8. Writing a gratitude letter is another method for cultivating appreciation. In a gratitude letter, the child tells of a benefit from someone he never truly thanked. Ideally, the child reads this letter to the person at some point. From research, we know that gratitude letters: boost mood and self-esteem, strengthen a sense of connectedness to the world, and even soothe unrelated trauma feelings.

Shame, Thinking & Identity

  1. Shame is cognitively disorganizing, and this disorganization blocks self-reflection in the moment of shame. This mental disorganization is easily perceived as a threat to the AD child and has much anxiety attached to it. This anxiety increases the internal disorganization and can impede thinking about shame experiences long after they have occurred.
  2. Shame, due to its intensity and disorganizing impact, does not get encoded in memory precisely, but with a high potential for stimulus generalization (like trauma). Thus, shame spreads easily and gets connected to many things in memory. Higher level logical thinking does not effectively contain shame's spread. These manyfold connections can increase the probability of future shame episodes.
  3. Shame includes a sense of "I don't want to know" which can become the basis for much denial as well as the self-protective "playing dumb" so typical of AD children.
  4. Shame essentially splits a person into both an "observer" and "the one being observed". The observer part witnesses and criticizes the part being observed. Sometimes, the presence of another is not even required to generate shame.
  5. Shame-based ideas involve negative views of oneself that are all encompassing and block the recognition of anything good. In a moment of experiencing shame, no part of oneself lies outside this negative evaluation. Examples of shame-based core messages are: "I am not good enough", "I don't belong", "I am not lovable", and "I should not exist" (suicidal). The offering of positive feedback, in a shame-filled moment, is not only futile, but potentially damaging, for the person offering such feedback will be seen as completely out of touch with the one feeling shame.
  6. Shame influences thinking in such a manner that explanations for events always rest on some perceived negative part of oneself. The ideas that emerge out of shame tend to be stable over time because they are not modified by subsequent experience. This saddles self-image with a chronic negative bias.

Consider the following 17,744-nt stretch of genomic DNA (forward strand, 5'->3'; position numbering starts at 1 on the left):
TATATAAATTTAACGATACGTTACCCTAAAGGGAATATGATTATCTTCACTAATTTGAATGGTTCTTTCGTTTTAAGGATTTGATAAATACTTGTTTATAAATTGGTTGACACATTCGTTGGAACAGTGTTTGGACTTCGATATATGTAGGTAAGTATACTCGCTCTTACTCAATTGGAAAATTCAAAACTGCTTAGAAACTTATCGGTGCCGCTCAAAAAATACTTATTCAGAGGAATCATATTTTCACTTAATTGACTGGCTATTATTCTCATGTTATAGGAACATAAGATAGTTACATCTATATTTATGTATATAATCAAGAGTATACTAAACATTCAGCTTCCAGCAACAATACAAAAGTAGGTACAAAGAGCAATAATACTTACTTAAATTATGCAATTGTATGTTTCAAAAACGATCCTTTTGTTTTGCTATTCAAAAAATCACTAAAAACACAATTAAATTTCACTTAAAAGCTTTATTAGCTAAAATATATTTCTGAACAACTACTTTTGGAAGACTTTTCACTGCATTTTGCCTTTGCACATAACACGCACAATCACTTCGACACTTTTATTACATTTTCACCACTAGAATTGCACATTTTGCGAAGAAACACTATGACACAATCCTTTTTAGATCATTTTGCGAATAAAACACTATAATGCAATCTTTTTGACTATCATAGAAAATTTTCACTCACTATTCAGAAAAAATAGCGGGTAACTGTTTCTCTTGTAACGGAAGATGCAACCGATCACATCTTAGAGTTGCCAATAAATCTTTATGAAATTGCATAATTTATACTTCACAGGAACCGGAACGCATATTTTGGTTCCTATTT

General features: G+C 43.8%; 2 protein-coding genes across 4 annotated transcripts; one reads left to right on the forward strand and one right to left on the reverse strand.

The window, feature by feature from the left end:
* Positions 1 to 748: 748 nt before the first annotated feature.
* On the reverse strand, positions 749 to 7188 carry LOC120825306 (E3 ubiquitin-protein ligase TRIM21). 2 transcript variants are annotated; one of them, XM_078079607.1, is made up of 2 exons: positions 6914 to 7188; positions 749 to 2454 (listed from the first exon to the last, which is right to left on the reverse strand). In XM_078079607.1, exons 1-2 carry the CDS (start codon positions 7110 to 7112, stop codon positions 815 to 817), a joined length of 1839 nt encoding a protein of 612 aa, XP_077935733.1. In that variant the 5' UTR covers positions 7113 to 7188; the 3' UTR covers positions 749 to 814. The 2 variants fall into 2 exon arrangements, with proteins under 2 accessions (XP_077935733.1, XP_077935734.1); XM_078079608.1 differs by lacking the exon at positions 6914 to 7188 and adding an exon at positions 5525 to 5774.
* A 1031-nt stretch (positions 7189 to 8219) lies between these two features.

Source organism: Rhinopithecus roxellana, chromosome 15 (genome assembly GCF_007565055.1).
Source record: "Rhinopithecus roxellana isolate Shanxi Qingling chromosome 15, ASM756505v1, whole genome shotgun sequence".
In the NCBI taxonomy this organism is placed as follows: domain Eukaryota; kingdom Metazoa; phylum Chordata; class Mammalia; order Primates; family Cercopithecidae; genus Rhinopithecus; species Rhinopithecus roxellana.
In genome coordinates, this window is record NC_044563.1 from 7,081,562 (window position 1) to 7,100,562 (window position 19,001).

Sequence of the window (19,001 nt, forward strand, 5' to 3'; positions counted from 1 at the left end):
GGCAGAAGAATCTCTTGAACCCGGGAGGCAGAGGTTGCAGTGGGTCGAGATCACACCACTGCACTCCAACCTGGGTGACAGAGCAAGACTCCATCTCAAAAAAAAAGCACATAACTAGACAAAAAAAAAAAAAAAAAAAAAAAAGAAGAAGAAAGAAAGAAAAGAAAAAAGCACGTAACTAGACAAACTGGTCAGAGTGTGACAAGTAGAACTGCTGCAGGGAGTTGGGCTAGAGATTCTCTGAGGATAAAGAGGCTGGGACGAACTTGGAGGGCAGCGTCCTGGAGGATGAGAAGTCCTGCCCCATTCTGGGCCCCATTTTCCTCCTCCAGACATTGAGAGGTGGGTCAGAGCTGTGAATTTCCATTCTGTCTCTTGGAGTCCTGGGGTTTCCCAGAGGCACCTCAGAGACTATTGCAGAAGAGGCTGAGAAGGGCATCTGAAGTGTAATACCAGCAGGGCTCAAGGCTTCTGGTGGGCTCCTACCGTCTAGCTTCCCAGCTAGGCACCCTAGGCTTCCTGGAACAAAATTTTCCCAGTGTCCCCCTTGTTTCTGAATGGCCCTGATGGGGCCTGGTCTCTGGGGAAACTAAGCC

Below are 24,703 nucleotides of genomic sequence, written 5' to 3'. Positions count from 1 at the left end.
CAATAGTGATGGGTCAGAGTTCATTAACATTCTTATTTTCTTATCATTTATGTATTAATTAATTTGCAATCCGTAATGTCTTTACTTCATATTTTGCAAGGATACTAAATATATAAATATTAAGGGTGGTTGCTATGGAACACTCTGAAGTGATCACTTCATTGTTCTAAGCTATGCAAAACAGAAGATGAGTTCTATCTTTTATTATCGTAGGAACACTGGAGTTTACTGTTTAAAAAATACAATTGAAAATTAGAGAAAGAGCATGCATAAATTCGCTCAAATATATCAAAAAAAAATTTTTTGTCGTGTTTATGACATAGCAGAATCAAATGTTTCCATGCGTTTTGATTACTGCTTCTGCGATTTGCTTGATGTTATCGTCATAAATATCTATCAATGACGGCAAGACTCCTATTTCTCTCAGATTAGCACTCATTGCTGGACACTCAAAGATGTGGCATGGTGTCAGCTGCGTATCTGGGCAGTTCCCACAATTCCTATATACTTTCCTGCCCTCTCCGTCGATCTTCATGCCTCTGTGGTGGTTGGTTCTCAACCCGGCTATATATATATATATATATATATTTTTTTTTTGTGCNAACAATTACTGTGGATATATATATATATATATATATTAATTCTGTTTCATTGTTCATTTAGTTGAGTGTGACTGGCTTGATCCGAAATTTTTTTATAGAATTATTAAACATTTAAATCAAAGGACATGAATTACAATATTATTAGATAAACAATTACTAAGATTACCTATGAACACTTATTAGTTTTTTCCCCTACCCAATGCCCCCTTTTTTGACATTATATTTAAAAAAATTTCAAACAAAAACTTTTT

7. Shame-based perceived defects in oneself can become a potent source of repetitively intrusive thoughts over time. This is sometimes mistaken for the intrusive thinking that is symptomatic of Post Traumatic Stress Disorder.
  8. Shame is highly correlated with attitudes of entitlement, excessive self-importance, and a willingness to exploit others. These attitudes increase the probability of shame experiences in the future as the unrealistic expectations they generate often go unmet, and the resulting sense of failure leads to shame and shame-rage.
  9. As shame blocks seeing anything good in the self, adults will need to see the good in the child first and reflect it back, much as a mother does with an infant. Be prepared for this to be dismissed, many times, and grant the child her freedom to dismiss positive input. Do not attempt to convince the child of the good within her- this is a fundamental mistake. It will damage your credibility in the child's eyes and increase the child's negative self-feelings.
  10. For AD children, being seen as enjoyable in parents' eyes is often a fearful and shame-filled experience. Thus, when offering positive attention, be observant for the nonverbal indicators of a shame reaction. If shame indicators appear, shift immediately from a focus on positive input to interactive repair in the form of an empathic observation of how emotionally difficult it is for the child to hear something positive about himself.
  11. Shame creates expectations that parents will view the child negatively. Describe for the child how he makes up his own mind that his parent dislikes him, never questions this, and protectively withdraws or lashes out in response. Again it is not helpful to challenge the child's perception directly. An epistemological approach is a better choice. Ask the child how he got to his negative conclusion (How does she know what she thinks she knows). This is aimed at drawing out the child's thinking rather than opposing it with feedback.
  12. AD children commonly use "I can't" as a tool of avoidance. This response can be epistemologically challenged by asking how the child knows she can't. "Can't" can then be reframed as "haven't yet".
  13. Rather than ask a series of questions about why a behavior occurred or what it means, it can be more effective to offer an educated guess in a "wondering out loud manner". Example: "I wonder if you're telling me not to look at you because you're thinking I won't like what I see". Don't press for a response- just let the guess hang in the air.